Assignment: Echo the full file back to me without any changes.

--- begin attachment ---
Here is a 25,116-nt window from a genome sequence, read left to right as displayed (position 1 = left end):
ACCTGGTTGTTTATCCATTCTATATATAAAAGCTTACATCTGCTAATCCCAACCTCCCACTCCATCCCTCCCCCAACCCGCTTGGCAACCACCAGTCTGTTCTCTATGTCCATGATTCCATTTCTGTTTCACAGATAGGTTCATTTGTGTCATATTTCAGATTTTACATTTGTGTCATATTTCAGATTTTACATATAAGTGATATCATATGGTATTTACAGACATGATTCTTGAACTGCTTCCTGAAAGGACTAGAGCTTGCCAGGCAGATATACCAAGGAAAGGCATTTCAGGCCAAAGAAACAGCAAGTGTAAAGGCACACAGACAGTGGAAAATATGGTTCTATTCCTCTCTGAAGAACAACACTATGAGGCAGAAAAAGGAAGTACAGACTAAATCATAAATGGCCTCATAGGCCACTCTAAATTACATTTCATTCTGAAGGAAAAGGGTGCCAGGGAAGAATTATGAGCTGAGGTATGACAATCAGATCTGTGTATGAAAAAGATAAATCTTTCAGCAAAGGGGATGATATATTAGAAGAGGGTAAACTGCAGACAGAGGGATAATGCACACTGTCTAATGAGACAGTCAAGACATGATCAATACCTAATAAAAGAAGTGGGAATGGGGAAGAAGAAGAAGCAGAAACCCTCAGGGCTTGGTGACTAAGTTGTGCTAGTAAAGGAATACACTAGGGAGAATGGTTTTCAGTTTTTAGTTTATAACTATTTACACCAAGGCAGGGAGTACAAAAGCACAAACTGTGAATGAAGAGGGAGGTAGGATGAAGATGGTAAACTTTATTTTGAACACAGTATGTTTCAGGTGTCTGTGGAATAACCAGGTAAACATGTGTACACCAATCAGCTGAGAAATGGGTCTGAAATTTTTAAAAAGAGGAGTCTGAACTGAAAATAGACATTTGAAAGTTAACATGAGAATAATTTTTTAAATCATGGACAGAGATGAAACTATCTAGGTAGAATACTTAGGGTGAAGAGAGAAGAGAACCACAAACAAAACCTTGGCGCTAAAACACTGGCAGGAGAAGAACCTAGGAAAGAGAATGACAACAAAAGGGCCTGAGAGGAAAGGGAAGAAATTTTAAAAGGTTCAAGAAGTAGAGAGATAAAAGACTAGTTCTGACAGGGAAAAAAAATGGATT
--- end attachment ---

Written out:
Here is a 25,116-nt window from a genome sequence, read left to right as displayed (position 1 = left end):
ACCTGGTTGTTTATCCATTCTATATATAAAAGCTTACATCTGCTAATCCCAACCTCCCACTCCATCCCTCCCCCAACCCGCTTGGCAACCACCAGTCTGTTCTCTATGTCCATGATTCCATTTCTGTTTCACAGATAGGTTCATTTGTGTCATATTTCAGATTTTACATTTGTGTCATATTTCAGATTTTACATATAAGTGATATCATATGGTATTTACAGACATGATTCTTGAACTGCTTCCTGAAAGGACTAGAGCTTGCCAGGCAGATATACCAAGGAAAGGCATTTCAGGCCAAAGAAACAGCAAGTGTAAAGGCACACAGACAGTGGAAAATATGGTTCTATTCCTCTCTGAAGAACAACACTATGAGGCAGAAAAAGGAAGTACAGACTAAATCATAAATGGCCTCATAGGCCACTCTAAATTACATTTCATTCTGAAGGAAAAGGGTGCCAGGGAAGAATTATGAGCTGAGGTATGACAATCAGATCTGTGTATGAAAAAGATAAATCTTTCAGCAAAGGGGATGATATATTAGAAGAGGGTAAACTGCAGACAGAGGGATAATGCACACTGTCTAATGAGACAGTCAAGACATGATCAATACCTAATAAAAGAAGTGGGAATGGGGAAGAAGAAGAAGCAGAAACCCTCAGGGCTTGGTGACTAAGTTGTGCTAGTAAAGGAATACACTAGGGAGAATGGTTTTCAGTTTTTAGTTTATAACTATTTACACCAAGGCAGGGAGTACAAAAGCACAAACTGTGAATGAAGAGGGAGGTAGGATGAAGATGGTAAACTTTATTTTGAACACAGTATGTTTCAGGTGTCTGTGGAATAACCAGGTAAACATGTGTACACCAATCAGCTGAGAAATGGGTCTGAAATTTTTAAAAAGAGGAGTCTGAACTGAAAATAGACATTTGAAAGTTAACATGAGAATAATTTTTTAAATCATGGACAGAGATGAAACTATCTAGGTAGAATACTTAGGGTGAAGAGAGAAGAGAACCACAAACAAAACCTTGGCGCTAAAACACTGGCAGGAGAAGAACCTAGGAAAGAGAATGACAACAAAAGGGCCTGAGAGGAAAGGGAAGAAATTTTAAAAGGTTCAAGAAGTAGAGAGATAAAAGACTAGTTCTGACAGGGAAAAAAAATGGATT